Columbia Launches Center for Palestinian Studies

I’m still a little stunned, actually. And pleased. And stunned.

I wasn’t aware that we Americans were really quite allowed to study Palestine. But indeed, today marks the launch of Columbia University’s Center for Palestinian Studies. According to the International Business Times, Columbia is the first U.S. university to house a center dedicated to the study of Palestinian art, literature, politics, architecture, film, and society.

The center will be publicly launched tonight at 7:30 p.m.

Brinkley Messick, chair of Columbia’s Anthropology Department and co-director of the new Center for Palestinian Studies, told the International Business Times that the center honors the scholarly legacy of Edward Said, who taught at Columbia for 40 years.

In keeping with Said’s legacy, the center will teach—among other things—comparative literature. One of the course listings, “Cultures of Colonialism” taught by Bashir Abu-Manneh, promises to examine:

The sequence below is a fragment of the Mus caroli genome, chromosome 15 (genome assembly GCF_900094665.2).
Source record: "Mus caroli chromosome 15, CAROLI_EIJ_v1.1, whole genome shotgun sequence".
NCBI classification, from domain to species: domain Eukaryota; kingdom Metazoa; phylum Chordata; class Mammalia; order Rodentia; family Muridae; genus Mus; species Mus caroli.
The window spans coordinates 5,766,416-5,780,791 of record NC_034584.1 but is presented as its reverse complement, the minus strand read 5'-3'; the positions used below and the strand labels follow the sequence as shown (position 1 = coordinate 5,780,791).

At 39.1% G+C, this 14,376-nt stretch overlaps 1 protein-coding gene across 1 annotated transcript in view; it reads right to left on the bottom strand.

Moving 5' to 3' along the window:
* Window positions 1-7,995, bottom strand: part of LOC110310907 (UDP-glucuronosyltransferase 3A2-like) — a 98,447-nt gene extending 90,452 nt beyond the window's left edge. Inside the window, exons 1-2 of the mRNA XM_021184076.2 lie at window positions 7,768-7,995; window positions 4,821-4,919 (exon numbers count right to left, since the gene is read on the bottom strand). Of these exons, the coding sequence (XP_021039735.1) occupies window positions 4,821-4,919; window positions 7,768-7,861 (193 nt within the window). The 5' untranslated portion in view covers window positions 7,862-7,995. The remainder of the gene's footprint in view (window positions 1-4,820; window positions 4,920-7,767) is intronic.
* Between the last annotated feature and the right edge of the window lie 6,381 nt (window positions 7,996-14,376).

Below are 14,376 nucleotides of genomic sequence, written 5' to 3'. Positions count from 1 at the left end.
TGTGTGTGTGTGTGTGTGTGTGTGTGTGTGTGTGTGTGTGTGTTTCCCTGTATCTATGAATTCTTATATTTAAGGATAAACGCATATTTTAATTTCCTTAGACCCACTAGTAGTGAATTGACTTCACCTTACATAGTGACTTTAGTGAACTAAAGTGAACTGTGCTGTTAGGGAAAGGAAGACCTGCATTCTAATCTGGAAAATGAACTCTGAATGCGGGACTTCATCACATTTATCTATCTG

The significance of colonial encounter, statehood, and dispossession in Palestinian and Israeli cultures from 1948 to the present, examined in a range of cultural forms: poetry, political tracts, cinema, fiction, memoirs, and travel writing. Authors include: Darwish, Grossman, Habibi, Khalifeh, Khleifi, Kanafani, Oz, Shabtai, Shalev, and Yehoshua.

Also, next year, Ahdaf Souief will give the 2011 Edward Said Memorial Lecture. (New Yorkers: Mark your calendars for March 8, 2011.) Surely there are more events to come. Find out about them by joining the Center for Palestine Studies Facebook group.

(And yes, there are at least a couple Centers for Israeli Studies in the U.S., including one at NYU and one at American University in D.C.)